Makishi Market is located in a central part of Kokusai Dori Market, located in Naha, Okinawa. This market is much like the ones I’ve seen and taken photos at in Taiwan, though it was attached with restaurants that prepared your food and allowed you to eat your fresh fish as sashimi or a cooked dish.
Danshui, or 淡水, is a district located north of Taipei on the main MRT train line. It is known for its unique culture and a few famous foods like iron eggs and ah gei, a deep-fried tofu stuffed with noodles and fish paste.
These are a mix of street food shots from Hsinchu and Jiufen, taken within the past few weeks.
Ba-wan, or Rouyuan – spelled in Chinese as 肉圓 – is a pork meatball popular in Hsinchu. Very tasty, it’s served with a sweet spicy sauce that really makes the dish.
Chou Doufu, or 臭豆腐 – known by its literal English translation as “stinky tofu” certainly lives up to its name. It’s hugely popular in Taiwan – an unfortunate fact if your nose is too sensitive. The taste isn’t nearly as bad – it certainly has a cheesy quality that westerners aren’t used to when it comes to tofu.
Sea-snails – I think the Chinese for this is luo or 螺. Please correct me if I’m wrong! They had a fishy taste to them and weren’t bad with some red tarter sauce.
Maybe not everywhere, but you get the idea. These have an ubiquitous smell in Taiwan (or any other south Asian country) – much like stinky tofu somehow. Their pungent fruity smell (hard to explain how that connects) is hard to mistake. I have to say that I haven’t tried them, but am willing – just to get the experience checked off in life. I’ve eaten stinky tofu before, so I think I’ll survive.
These were seen in a fruit stand near the Hsinchu Temple Market. I moved in for the picture since I had the 35mm attached, but soon wished I had a telephoto lens for these babies – as there was a pile of cut ones and a woman taking out the meat right next to them.
These are from a mix between Taipei and Jhubei this past weekend. I also shot a little at Yuling’s grandparents’ countryside home just north of Jhubei.
Above: a food stall in Taipei, near Zhongxiao Dunhua station.
…followed by some “expensive American beer.” It’s an import, really!
These sausages were hanging out near a political rally. Food vendors love crowds – you’ll see them swarm festivals, political rallies, and any other kind of get-together.
…and some of them will have some “chou doufu,” or “stinky tofu.” This stuff earns its name – it’s a fermented tofu on a stick that is quite pungent. People in Taiwan compare it to a good cheese, but I have yet to figure out the similarity.
These are from yet another visit to Jhubei’s market on Saturday. I’m torn when I visit this place – it’s great with all of the activity, yet so hard to capture due to the huge crowds that visit this place. I end up having to stick with the same perspectives in most cases so I don’t end up getting pushed out of the way!
Oh well, the fact is that I had a productive weekend with photos for a change. More to come soon!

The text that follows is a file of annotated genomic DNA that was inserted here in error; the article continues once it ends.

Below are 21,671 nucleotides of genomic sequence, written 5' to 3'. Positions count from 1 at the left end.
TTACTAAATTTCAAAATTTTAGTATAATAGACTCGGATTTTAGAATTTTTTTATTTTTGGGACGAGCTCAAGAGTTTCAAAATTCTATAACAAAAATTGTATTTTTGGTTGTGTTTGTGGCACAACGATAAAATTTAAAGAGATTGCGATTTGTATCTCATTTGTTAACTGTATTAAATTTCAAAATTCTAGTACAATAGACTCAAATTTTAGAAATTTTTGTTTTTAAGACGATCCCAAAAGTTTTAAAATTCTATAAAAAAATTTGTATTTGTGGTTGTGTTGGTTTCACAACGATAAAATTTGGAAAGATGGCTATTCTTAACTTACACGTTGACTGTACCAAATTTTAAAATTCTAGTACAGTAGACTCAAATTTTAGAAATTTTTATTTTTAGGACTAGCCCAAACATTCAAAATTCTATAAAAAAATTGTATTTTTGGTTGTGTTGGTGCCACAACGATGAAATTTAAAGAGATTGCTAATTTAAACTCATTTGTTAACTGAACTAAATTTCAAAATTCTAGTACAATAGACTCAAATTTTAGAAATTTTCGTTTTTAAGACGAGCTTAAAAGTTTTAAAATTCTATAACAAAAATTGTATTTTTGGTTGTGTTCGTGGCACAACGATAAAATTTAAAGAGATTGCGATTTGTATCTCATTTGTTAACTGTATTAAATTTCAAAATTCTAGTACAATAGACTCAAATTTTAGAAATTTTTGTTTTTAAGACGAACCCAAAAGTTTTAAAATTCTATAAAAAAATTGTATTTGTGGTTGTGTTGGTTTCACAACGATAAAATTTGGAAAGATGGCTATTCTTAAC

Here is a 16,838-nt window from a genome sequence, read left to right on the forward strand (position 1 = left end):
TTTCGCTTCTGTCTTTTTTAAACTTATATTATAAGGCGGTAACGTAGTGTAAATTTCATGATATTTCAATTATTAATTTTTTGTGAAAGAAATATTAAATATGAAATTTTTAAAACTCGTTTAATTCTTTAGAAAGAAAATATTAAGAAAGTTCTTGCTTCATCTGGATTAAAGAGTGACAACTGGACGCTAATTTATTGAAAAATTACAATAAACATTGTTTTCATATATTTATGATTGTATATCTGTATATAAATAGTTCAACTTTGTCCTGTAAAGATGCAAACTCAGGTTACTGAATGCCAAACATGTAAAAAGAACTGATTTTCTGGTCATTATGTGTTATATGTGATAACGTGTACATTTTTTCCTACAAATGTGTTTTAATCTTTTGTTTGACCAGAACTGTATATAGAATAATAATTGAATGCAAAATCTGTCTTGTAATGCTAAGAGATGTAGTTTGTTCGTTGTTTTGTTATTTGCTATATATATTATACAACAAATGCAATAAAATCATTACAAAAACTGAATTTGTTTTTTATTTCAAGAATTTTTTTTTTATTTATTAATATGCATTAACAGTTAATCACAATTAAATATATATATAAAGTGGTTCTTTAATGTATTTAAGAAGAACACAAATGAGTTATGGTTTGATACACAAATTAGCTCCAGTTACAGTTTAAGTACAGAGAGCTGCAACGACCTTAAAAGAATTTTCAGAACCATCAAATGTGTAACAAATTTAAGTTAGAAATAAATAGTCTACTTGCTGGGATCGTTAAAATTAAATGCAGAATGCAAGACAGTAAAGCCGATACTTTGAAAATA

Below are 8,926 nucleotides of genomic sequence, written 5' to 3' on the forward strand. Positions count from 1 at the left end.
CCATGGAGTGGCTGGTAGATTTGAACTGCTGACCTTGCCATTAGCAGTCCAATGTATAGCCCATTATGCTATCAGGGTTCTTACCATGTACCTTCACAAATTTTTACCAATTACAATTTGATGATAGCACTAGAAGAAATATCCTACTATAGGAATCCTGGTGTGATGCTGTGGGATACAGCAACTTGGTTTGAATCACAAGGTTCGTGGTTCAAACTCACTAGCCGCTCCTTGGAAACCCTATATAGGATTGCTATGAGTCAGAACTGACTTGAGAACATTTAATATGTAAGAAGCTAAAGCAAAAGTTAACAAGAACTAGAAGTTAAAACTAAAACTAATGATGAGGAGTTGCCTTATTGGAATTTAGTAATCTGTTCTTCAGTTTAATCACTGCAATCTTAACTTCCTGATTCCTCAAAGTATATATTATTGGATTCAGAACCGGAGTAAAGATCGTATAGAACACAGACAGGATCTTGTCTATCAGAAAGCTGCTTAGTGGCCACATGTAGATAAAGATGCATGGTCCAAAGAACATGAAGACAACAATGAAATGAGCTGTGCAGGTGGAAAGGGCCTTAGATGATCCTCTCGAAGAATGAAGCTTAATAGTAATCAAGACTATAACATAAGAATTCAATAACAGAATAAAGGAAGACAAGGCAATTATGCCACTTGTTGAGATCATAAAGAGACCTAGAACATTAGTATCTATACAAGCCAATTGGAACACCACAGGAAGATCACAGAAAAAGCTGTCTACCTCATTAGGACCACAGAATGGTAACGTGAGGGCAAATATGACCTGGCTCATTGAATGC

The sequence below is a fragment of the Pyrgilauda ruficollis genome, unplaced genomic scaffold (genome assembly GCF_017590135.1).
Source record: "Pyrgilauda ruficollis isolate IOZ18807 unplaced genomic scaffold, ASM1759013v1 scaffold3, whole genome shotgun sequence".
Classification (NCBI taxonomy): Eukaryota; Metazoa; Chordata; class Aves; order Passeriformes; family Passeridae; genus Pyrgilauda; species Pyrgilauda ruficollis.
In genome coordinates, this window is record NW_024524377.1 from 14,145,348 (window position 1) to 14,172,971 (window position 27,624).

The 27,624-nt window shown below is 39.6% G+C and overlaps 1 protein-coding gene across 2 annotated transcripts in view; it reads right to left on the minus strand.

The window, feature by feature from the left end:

Left: A frying pan salesman shows off his wares. I forgot to account for movement, and he looks like an amputee due to a blurred hand. Whoops.
Right: Frying pans, everywhere. I used black and white because there was very little difference compared to the colored version.
I could’ve lined this shot up better. The man who just hopped off of it seemed super excited that I was taking his food cart’s photo – unfortunately, I was about to get run over by a scooter, so I couldn’t spend more time with the shot.
…a shot “from the hip.” I like this method as it doesn’t draw attention to me. Of course, I get really weird angles. F/8 is a must for this method.
This is one of two fruit store that compete with each other at the opening to the road for the market. Sometimes I wonder how and if this fruit is all sold…
You can see me in the reflection in the larger version.
These were taken while on a drive down BoAi Street in Jhubei the other night. This is the “old” part of Jhubei, which can be characterized by crowded, congested, busy streets with all varieties of Taiwanese food permeating the air. It’s great for street photography for obvious reasons!
Unfortunately, I got there a little too late for much street photography, but did get these images before the sun set.
Late/short post today. The weather is finally turning nice, so this makes me incredibly happy. I’m looking forward to a visit to Kenting, though I will not be bringing my camera due to the huge amount of people going to Spring Scream, the largest music festival in Taiwan.
Instead, I’ll just be enjoying my long weekend.
This shot was taken in Hsinchu last weekend. Happy Wednesday, everyone!
Since the above was a bit short, I’ve decided to go to the archives for some more street food stalls. Taiwanese street food is amazing stuff – cheap, (sometimes) healthy, and filling.
These are from our one evening in Kaohsiung at a famous night market in the middle of the city. I went black and white in some cases to accentuate faces and subjects.
These were taken yesterday as Yuling and I explored Hsinchu’s main temple market, which takes place early in the day and like the Jhubei market I’ve written about a few times, sells mostly fresh vegetables, meat, fish, and clothing.
We had a “brunch” at our regular meatball stand as usual – though I was thinking of vegetarianism as an option after checking this place out. If you’re a vegetarian, I apologize :)